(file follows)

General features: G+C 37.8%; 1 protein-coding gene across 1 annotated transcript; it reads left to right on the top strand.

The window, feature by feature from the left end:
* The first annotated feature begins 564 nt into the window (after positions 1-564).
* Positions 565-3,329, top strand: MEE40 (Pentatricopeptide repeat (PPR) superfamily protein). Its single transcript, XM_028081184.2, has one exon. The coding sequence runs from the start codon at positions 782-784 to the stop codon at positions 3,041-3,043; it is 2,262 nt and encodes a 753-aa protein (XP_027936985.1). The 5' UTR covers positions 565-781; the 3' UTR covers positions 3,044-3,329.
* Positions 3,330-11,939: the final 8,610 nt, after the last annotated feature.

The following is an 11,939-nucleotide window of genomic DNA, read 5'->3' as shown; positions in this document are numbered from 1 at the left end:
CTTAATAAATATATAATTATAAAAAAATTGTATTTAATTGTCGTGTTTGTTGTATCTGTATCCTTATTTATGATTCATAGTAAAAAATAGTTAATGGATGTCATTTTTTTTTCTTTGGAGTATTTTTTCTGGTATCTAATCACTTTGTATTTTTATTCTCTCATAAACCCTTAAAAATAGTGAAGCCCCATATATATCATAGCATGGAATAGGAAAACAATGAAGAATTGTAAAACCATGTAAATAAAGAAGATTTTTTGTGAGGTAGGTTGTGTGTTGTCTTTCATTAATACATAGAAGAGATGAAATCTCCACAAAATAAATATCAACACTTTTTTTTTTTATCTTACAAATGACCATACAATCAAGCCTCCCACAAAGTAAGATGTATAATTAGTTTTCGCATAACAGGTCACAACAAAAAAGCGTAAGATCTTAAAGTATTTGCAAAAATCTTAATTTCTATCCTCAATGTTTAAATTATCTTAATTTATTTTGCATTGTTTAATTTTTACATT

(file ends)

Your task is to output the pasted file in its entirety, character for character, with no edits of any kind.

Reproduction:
General features: G+C 37.8%; 1 protein-coding gene across 1 annotated transcript; it reads left to right on the top strand.

The window, feature by feature from the left end:
* The first annotated feature begins 564 nt into the window (after positions 1-564).
* Positions 565-3,329, top strand: MEE40 (Pentatricopeptide repeat (PPR) superfamily protein). Its single transcript, XM_028081184.2, has one exon. The coding sequence runs from the start codon at positions 782-784 to the stop codon at positions 3,041-3,043; it is 2,262 nt and encodes a 753-aa protein (XP_027936985.1). The 5' UTR covers positions 565-781; the 3' UTR covers positions 3,044-3,329.
* Positions 3,330-11,939: the final 8,610 nt, after the last annotated feature.

The following is an 11,939-nucleotide window of genomic DNA, read 5'->3' as shown; positions in this document are numbered from 1 at the left end:
CTTAATAAATATATAATTATAAAAAAATTGTATTTAATTGTCGTGTTTGTTGTATCTGTATCCTTATTTATGATTCATAGTAAAAAATAGTTAATGGATGTCATTTTTTTTTCTTTGGAGTATTTTTTCTGGTATCTAATCACTTTGTATTTTTATTCTCTCATAAACCCTTAAAAATAGTGAAGCCCCATATATATCATAGCATGGAATAGGAAAACAATGAAGAATTGTAAAACCATGTAAATAAAGAAGATTTTTTGTGAGGTAGGTTGTGTGTTGTCTTTCATTAATACATAGAAGAGATGAAATCTCCACAAAATAAATATCAACACTTTTTTTTTTTATCTTACAAATGACCATACAATCAAGCCTCCCACAAAGTAAGATGTATAATTAGTTTTCGCATAACAGGTCACAACAAAAAAGCGTAAGATCTTAAAGTATTTGCAAAAATCTTAATTTCTATCCTCAATGTTTAAATTATCTTAATTTATTTTGCATTGTTTAATTTTTACATT